Why a one-page website might be perfect for your business.

mechanic fixing a motor bike

One-page websites have come a long way in recent years. The old “landing page” showing only a business’s contact details, has now morphed into a condensed version of a full site, showcasing about, services, pricing, contact details, booking options, and even e-commerce. The good news is, a one-page website doesn’t have to “look” like a budget option. With clever design and strategy, a one-pager can make the visitor feel like it isn’t a single page at all. 

What is a one-page website?

A one-page website is exactly what it sounds like! Instead of having multiple pages for your about, services, and contact, all these things are cleverly condensed onto one “home” page. 

sleep co advanced screenshot

How do one-page websites work?

Some of the best one-page websites tell a story of the business it represents. It may start with the “hero” section above the fold (the first part of the website you see) which introduces the business and its purpose. Then it would go into succinctly describing each service offered, followed by how the business can help you and what solutions it presents. It may also have an about section which would contain information about the founder and their vision and mission. The end of the page should offer a call to action such as a “buy now” or a “get in touch” button to really convert those visitors into paying customers. The end of the page or the footer could offer a lead capture, mailing list sign-up, or a contact form.

Wouldn’t that involve endless scrolling?

You may think that a one-page website would involve a lot of scrolling. In many cases that is correct, but to save the user’s fingers, jump links (or anchor links as they are commonly called) can be utilised so users can quickly navigate to where they want to go. Jump links are simply links, arrows, or buttons which “jump” down to a section on the same page you are on. Website designers can even disguise jump links into looking like a traditional navigation menu at the top of the site, to make it look like a multi-page website. They are quick and effective, as no time is wasted waiting for another page to load.

Demonstration of the use of jump or anchor links on a website.

Who is a one-page website good for?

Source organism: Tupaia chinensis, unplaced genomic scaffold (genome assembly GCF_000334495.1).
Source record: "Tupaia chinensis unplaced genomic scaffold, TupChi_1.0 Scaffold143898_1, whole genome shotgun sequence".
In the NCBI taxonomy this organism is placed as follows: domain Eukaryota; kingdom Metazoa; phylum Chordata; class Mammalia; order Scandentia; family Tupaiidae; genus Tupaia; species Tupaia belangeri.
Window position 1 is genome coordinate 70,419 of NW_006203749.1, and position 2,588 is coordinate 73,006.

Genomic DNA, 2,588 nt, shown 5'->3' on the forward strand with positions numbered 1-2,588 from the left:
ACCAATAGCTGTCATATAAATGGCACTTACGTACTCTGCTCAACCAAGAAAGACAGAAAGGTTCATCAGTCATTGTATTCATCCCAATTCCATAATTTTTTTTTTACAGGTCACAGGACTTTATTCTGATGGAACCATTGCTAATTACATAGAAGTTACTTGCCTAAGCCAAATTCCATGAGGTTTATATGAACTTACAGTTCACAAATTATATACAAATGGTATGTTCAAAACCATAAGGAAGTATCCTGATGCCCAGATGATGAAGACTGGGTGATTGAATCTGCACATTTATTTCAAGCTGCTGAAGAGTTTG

One-page websites are perfectly suited to a huge range of different industries and are best for service-based businesses, professionals, freelancers, and tradespeople. Usually, there is not much functionality behind the website, so it is used as a brochure site as the first point of contact and a professional “shop-front” to allow a customer to reach out. One-page websites are excellent for start-ups and budget-conscious small businesses that want to have a professional online presence without the big price tag.

professional service provider

Did you know?

My very first business website was a one-pager! It was so long ago that I don’t even have a copy of it to show you, but I do have the headshot I used: 

pippa keane lucky cat studio copy

Even me, a web designer with the skills and knowledge to build my own big multi-page site, started off with a simple custom coded one page design. This was partly due to not having time to do a large-scale design, and just wanting to get something up while I continued to prioritise my work on client sites. Thankfully, single-page websites have come a long way since I did my old one!

Benefits of a one-page website:

  • Website visitors can quickly find what they are looking for without having to wait for pages to load.
  • Low budget. Need I say more?!
  • Great for start-ups – scale later as your business grows.
  • Get a good online presence until you can afford a full site.
  • A good one-pager is ordered in a specific way so as to draw in the user and lead them to conversion.
  • Focuses the user’s attention on the offering – lower bounce rate than multi-page websites.
  • More mobile-friendly: Mobile browsing is now more popular than desktop, so it is easier to scroll and read rather than having to keep clicking on more pages. If the majority of your market uses mobiles as their preferred device, a one-pager makes perfect sense as it won’t chew through as much of the mobile user’s data.
  • Faster load times – Can be set to react to a visitor scrolling therefore loads content on demand, and only if it is needed. This saves bandwidth and reduces the browser overhead, promoting better performance.
  • Higher engagement – visitors will spend more time on that one page and will be less likely to click off. Google loves it when users spend more time on a particular page so it may lead to higher rankings in the SERPs (search engine results pages).
  • Easier to maintain, as fewer plugins are required to make the site function.
  • Quick turnarounds to build and develop so you can start obtaining those leads faster.
  • Copy and content are succinct and to the point which means less stress on getting your content ready, and a great result for time-poor visitors who want to find information quickly!

So now you know all there is to know about one-page websites! Has this post changed your perception or marketing plan at all? Get in touch today to discuss whether a one-page website might be right for your business.